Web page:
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Tim Draper: The Crypto Crusader Governments are resistant to change, says the billionaire venture capitalist

By S Shanthi

Opinions expressed by Entrepreneur contributors are their own.

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Tim Draper has always been ahead of his time. The billionaire venture capitalist understood the potential of the internet way before the world woke up to it and made investments in companies like Hotmail, Tesla, and SpaceX. Today, he is an advocate of bitcoin and believes that Metaverse will be a place where people can be free no matter what their geographic governments say.

In an exclusive interaction with Entrepreneur India, he talks further about Web3, the future of India's startup ecosystem, and more.

The importance of decentralization

Bitcoin, Draper says, has made him understand how important decentralization was. "In Russia, one single person decided to invade Ukraine, and most of Russia doesn't want a war. But somehow this centralized control created a war. The same thing applies to China. The centralized control decided to lock down all of Shanghai and that lockdown messed up the supply chain for the entire world," he said.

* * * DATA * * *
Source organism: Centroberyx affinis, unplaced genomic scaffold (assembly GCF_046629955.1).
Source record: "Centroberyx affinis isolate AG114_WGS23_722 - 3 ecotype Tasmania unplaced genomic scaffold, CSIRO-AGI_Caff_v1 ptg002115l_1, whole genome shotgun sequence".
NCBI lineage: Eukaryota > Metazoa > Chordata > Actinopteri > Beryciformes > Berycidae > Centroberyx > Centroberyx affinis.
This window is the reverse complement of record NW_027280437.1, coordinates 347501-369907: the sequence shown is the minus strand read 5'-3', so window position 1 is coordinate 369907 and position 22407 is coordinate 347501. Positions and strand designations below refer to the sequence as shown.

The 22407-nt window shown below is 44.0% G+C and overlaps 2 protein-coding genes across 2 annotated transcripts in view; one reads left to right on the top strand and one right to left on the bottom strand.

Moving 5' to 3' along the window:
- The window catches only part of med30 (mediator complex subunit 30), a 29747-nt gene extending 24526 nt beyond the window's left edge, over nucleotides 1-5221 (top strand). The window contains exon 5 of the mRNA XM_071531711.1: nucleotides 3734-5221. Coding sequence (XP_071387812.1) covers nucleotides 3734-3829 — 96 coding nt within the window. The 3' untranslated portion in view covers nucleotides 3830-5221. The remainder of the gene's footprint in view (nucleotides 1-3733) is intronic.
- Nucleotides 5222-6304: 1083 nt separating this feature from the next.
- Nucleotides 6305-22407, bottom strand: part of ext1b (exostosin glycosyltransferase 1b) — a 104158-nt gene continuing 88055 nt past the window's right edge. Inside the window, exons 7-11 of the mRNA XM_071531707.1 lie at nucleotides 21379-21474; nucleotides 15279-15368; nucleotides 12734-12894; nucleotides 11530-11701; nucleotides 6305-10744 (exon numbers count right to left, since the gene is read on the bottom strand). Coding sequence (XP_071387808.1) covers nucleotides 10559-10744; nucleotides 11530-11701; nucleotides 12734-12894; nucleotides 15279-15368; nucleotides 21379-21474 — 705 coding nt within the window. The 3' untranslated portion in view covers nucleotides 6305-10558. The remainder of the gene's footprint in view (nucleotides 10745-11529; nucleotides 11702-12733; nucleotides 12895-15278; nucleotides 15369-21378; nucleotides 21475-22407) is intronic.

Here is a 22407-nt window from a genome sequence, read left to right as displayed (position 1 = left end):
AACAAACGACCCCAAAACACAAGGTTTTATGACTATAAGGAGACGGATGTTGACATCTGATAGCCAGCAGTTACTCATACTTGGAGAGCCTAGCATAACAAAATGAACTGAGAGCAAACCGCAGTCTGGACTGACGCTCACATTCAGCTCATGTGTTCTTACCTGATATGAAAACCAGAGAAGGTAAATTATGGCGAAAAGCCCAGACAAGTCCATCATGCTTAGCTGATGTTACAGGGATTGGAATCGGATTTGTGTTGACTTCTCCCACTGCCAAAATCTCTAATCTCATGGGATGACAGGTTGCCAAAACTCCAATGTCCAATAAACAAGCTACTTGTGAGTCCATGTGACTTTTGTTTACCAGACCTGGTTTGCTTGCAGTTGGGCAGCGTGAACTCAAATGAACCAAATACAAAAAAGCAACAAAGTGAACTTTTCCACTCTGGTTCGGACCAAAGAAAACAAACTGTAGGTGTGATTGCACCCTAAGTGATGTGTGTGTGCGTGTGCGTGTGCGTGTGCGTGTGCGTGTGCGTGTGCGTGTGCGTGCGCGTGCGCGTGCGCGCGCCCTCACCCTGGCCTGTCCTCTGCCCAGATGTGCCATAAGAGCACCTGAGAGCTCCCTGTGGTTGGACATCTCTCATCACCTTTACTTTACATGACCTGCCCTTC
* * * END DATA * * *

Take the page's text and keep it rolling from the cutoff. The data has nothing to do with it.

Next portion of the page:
He believes that it pretty much goes for almost anything. "We now have a new technology and it's this Bitcoin blockchain technology that allows the decentralization of everything, not just banking, not just finance," he said, while adding that he can't wait until he can raise a fund in Bitcoin, invest in bitcoin, have all his entrepreneurs pay their employees and suppliers in Bitcoin and have the entire ecosystem built in a walled garden so that people can be taxed automatically.

Resistance to change

Draper went on to talk about how smaller governments are embracing this change as they realize that this is an opportunity for them to go from being some of the poorest countries in the world to becoming some of the richest countries in the world. "The governments, particularly old governments, are either afraid of it or concerned about it as it changes things. It changes things for the better, but a lot of people don't like that, because they like their control," he said.

According to Draper, there are two types of people and they form two forms of government. One is government control and one is freedom. While freedom allows people to operate freely, the former has a centralized person or group of people that tells everybody what to do.

He quotes the example of South Korea and North Korea. "North Korea has complete government control and South Korea has democracy, capitalistic freedom, and free speech. There was this demilitarized zone built between the two Koreas. Today, an average South Korean makes about 460 times what the average North Korean makes. And the average South Korean is now four inches taller than the average North Korean. They're getting better nutrition, they're getting freedom, they're creating lives for themselves rather than having the government determine what their life should be," he said.